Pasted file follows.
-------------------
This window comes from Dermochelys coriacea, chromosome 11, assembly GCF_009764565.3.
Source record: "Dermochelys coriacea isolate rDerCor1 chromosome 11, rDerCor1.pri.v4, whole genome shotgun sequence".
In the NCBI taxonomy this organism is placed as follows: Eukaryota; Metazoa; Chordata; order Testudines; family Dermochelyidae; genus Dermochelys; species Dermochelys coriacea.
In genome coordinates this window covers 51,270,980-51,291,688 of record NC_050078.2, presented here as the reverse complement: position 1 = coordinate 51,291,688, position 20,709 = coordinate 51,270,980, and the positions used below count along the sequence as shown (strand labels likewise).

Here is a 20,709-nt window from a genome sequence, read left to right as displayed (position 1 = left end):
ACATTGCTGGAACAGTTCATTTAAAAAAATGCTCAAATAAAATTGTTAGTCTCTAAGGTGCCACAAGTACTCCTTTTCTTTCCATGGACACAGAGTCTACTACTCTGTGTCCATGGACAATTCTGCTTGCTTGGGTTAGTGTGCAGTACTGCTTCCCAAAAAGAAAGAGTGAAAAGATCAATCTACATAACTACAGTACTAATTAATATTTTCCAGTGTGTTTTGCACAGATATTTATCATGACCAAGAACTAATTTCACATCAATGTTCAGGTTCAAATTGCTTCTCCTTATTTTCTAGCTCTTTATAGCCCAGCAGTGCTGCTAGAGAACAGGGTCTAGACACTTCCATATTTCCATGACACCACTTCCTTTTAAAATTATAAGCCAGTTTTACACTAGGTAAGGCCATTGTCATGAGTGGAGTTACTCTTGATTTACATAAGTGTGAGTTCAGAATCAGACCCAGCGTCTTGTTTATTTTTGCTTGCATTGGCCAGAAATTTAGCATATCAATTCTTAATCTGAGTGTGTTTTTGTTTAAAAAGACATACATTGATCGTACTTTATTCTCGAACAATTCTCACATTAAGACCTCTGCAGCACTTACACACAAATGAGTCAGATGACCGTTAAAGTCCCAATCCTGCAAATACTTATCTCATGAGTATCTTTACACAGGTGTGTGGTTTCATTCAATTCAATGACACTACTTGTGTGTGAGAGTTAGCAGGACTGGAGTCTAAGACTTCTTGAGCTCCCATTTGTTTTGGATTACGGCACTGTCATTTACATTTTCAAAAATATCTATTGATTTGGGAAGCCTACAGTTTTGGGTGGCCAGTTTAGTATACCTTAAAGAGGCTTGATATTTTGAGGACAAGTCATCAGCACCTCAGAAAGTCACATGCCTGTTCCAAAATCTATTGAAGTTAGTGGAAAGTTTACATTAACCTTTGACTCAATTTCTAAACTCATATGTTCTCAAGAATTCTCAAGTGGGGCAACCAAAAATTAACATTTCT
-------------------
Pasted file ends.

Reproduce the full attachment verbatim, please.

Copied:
This window comes from Dermochelys coriacea, chromosome 11, assembly GCF_009764565.3.
Source record: "Dermochelys coriacea isolate rDerCor1 chromosome 11, rDerCor1.pri.v4, whole genome shotgun sequence".
In the NCBI taxonomy this organism is placed as follows: Eukaryota; Metazoa; Chordata; order Testudines; family Dermochelyidae; genus Dermochelys; species Dermochelys coriacea.
In genome coordinates this window covers 51,270,980-51,291,688 of record NC_050078.2, presented here as the reverse complement: position 1 = coordinate 51,291,688, position 20,709 = coordinate 51,270,980, and the positions used below count along the sequence as shown (strand labels likewise).

Here is a 20,709-nt window from a genome sequence, read left to right as displayed (position 1 = left end):
ACATTGCTGGAACAGTTCATTTAAAAAAATGCTCAAATAAAATTGTTAGTCTCTAAGGTGCCACAAGTACTCCTTTTCTTTCCATGGACACAGAGTCTACTACTCTGTGTCCATGGACAATTCTGCTTGCTTGGGTTAGTGTGCAGTACTGCTTCCCAAAAAGAAAGAGTGAAAAGATCAATCTACATAACTACAGTACTAATTAATATTTTCCAGTGTGTTTTGCACAGATATTTATCATGACCAAGAACTAATTTCACATCAATGTTCAGGTTCAAATTGCTTCTCCTTATTTTCTAGCTCTTTATAGCCCAGCAGTGCTGCTAGAGAACAGGGTCTAGACACTTCCATATTTCCATGACACCACTTCCTTTTAAAATTATAAGCCAGTTTTACACTAGGTAAGGCCATTGTCATGAGTGGAGTTACTCTTGATTTACATAAGTGTGAGTTCAGAATCAGACCCAGCGTCTTGTTTATTTTTGCTTGCATTGGCCAGAAATTTAGCATATCAATTCTTAATCTGAGTGTGTTTTTGTTTAAAAAGACATACATTGATCGTACTTTATTCTCGAACAATTCTCACATTAAGACCTCTGCAGCACTTACACACAAATGAGTCAGATGACCGTTAAAGTCCCAATCCTGCAAATACTTATCTCATGAGTATCTTTACACAGGTGTGTGGTTTCATTCAATTCAATGACACTACTTGTGTGTGAGAGTTAGCAGGACTGGAGTCTAAGACTTCTTGAGCTCCCATTTGTTTTGGATTACGGCACTGTCATTTACATTTTCAAAAATATCTATTGATTTGGGAAGCCTACAGTTTTGGGTGGCCAGTTTAGTATACCTTAAAGAGGCTTGATATTTTGAGGACAAGTCATCAGCACCTCAGAAAGTCACATGCCTGTTCCAAAATCTATTGAAGTTAGTGGAAAGTTTACATTAACCTTTGACTCAATTTCTAAACTCATATGTTCTCAAGAATTCTCAAGTGGGGCAACCAAAAATTAACATTTCT